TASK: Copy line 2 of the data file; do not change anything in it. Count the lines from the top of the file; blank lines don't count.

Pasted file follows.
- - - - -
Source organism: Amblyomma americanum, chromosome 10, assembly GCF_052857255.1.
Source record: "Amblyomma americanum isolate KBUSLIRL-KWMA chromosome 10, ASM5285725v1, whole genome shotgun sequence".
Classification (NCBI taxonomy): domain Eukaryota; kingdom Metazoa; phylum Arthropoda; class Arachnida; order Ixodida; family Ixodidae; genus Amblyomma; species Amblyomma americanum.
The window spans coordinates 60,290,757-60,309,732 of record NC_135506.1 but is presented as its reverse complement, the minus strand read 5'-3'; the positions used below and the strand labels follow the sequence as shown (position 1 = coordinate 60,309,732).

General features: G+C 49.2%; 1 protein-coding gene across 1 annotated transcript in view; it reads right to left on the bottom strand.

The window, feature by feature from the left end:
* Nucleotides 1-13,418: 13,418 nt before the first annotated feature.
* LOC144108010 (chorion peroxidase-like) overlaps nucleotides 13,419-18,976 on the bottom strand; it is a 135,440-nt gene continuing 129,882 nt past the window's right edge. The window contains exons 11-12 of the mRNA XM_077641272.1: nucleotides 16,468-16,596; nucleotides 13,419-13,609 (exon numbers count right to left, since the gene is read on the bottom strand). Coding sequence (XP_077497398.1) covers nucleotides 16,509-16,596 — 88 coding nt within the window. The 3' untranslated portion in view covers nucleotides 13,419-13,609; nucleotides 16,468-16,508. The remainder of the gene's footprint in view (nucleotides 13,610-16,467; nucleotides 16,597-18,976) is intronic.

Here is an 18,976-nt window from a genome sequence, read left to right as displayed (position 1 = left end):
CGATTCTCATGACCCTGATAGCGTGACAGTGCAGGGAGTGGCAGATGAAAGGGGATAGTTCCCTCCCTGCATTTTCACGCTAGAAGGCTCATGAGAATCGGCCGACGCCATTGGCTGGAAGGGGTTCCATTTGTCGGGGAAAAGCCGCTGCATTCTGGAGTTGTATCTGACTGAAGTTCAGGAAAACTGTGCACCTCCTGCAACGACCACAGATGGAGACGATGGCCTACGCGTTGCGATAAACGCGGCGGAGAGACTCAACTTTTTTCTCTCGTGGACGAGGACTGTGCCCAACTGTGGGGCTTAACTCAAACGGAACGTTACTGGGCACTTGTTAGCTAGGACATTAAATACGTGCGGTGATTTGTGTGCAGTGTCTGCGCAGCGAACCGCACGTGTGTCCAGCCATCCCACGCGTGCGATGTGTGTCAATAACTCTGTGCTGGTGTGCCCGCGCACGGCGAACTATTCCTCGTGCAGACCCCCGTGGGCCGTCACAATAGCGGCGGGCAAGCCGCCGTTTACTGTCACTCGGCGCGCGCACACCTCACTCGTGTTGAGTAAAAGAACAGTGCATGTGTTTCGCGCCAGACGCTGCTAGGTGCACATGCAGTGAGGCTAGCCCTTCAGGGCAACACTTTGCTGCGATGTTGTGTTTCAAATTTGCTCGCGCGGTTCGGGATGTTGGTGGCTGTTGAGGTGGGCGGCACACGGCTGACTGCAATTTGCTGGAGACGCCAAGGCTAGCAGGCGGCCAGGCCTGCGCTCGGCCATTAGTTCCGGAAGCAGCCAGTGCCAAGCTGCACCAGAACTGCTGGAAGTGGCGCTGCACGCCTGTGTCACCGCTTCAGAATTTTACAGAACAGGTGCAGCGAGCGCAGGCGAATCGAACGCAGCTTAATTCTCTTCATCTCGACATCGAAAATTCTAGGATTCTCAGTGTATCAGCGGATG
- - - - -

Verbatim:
Source record: "Amblyomma americanum isolate KBUSLIRL-KWMA chromosome 10, ASM5285725v1, whole genome shotgun sequence".